TOLEDO, OH (WTOL) - February is heart month, when cardiologists raise awareness about heart disease, the number one killer of men and women.
Chief of Cardio for Mercy Health St. Vincent Medical Center, Dr. Ameer Kabour says diet and exercise are crucial in preventing heart disease.
Dr. Kabour says he's treating many more patients in their 30s who think they are too young for heart disease and subsequently aren't taking care of their bodies.
"Losing weight is an important element to prevent yourself from having high blood pressure, diabetes, high cholesterol, and subsequently you're preventing yourself from having heart disease," Dr. Kabour said.
New research from a team of American Heart Association doctors makes a number of suggestions for losing weight.
The first, make sure to eat breakfast. Dr. Kabour agrees.
"Most of the people underestimate that eating breakfast could jump start their metabolism and improve their chance of being more energetic and more active during the day and they lose weight if they eat breakfast," Dr. Kabour said.
However, Dr. Kabour doesn't agree with some of the other findings in the new research.
One of the findings says the size of the meal doesn't matter as long as you're keeping to your calorie cap.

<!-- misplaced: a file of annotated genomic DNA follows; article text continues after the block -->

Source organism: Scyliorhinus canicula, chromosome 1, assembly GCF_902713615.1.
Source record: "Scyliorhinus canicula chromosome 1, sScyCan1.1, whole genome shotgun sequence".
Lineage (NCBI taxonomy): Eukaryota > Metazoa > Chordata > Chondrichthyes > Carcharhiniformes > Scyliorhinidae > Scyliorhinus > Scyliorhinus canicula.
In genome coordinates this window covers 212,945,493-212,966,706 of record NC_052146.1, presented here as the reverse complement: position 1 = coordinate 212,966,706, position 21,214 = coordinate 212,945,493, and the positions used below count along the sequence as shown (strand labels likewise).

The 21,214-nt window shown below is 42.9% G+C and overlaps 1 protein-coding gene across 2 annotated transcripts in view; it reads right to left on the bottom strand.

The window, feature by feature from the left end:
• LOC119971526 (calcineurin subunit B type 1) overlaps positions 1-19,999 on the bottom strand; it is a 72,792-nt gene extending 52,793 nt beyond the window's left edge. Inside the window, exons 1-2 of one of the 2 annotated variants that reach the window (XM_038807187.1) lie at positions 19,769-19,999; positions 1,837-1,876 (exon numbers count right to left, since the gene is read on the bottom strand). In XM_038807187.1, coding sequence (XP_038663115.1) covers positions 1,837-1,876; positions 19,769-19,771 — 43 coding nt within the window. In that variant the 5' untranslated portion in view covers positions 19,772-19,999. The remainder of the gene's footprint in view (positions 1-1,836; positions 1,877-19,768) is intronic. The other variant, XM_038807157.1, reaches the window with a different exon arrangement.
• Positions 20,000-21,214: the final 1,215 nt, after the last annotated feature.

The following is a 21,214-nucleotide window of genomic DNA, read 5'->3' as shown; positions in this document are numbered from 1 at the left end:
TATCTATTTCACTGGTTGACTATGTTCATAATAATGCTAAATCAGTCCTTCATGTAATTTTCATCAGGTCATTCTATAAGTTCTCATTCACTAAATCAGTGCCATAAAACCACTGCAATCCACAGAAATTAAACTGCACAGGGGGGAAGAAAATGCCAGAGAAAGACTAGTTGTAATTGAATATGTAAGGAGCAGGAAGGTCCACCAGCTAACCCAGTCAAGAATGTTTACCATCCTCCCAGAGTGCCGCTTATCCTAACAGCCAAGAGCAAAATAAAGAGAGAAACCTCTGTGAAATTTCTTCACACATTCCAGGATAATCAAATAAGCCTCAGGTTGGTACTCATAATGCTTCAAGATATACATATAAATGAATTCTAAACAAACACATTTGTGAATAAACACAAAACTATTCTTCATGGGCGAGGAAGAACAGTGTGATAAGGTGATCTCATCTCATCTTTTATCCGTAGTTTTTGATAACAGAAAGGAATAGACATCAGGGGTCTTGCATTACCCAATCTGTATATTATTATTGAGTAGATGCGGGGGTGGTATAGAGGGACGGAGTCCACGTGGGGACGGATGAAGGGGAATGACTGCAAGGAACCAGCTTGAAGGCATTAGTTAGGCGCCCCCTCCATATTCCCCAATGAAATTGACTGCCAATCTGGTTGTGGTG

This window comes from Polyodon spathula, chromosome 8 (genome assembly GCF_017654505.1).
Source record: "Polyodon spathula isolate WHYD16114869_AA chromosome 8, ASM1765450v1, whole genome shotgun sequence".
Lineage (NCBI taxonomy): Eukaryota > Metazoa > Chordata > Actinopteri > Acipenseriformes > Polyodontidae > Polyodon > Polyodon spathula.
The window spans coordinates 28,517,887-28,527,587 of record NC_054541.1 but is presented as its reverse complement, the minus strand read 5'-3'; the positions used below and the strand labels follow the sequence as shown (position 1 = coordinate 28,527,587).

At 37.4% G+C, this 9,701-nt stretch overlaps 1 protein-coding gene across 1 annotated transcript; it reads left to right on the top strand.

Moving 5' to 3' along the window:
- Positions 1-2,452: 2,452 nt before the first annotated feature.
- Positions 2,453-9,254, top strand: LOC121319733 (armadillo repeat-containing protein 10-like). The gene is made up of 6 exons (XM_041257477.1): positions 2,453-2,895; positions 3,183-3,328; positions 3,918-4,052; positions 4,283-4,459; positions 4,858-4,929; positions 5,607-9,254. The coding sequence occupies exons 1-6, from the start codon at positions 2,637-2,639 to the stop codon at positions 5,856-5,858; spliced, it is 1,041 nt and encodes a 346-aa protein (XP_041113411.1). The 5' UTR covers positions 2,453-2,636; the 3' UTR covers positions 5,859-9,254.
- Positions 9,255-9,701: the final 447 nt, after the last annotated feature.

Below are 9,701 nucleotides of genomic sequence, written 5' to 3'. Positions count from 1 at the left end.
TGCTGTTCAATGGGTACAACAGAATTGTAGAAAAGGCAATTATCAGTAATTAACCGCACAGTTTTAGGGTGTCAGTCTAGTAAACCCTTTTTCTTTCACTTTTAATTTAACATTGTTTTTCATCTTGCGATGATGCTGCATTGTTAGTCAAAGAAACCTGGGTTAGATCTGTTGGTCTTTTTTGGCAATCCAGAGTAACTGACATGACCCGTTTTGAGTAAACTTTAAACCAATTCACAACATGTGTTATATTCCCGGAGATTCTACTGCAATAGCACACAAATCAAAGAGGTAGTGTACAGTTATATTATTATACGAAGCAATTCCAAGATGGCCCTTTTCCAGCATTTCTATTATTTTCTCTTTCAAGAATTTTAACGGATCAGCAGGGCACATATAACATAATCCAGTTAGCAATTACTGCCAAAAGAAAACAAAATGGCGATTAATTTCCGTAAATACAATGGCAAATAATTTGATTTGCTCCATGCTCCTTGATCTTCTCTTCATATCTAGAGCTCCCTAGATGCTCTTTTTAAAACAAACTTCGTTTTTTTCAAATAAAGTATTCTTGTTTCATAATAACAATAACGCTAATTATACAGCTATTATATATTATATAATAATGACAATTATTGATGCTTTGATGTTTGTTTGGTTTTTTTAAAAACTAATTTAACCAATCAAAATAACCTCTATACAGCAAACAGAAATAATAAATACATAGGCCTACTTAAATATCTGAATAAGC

But Dr. Kabour recommends small, frequent meals, versus fewer large meals.
"Most of the people when we tell them that excuse, that it doesn't matter how large the meal, I'm afraid really that we're giving them the wrong message, In my opinion, as a cardiologist," explained Dr. Kabour. "We don't recommend to just go and eat as much as you want."
Dr. Kabour says even though fasting is one of the new recommendations for losing weight, it just doesn't work.
"Eating once a day is not healthy. You gain weight, and also your energy is much less, so for that reason, we don't recommend it," said Dr. Kabour.
Of course, Dr. Kabour says exercise is very important and not just regular walking.
"You need to go to the gym and do that real cardio exercise if you want your healthy life to continue forever," Dr. Kabour said.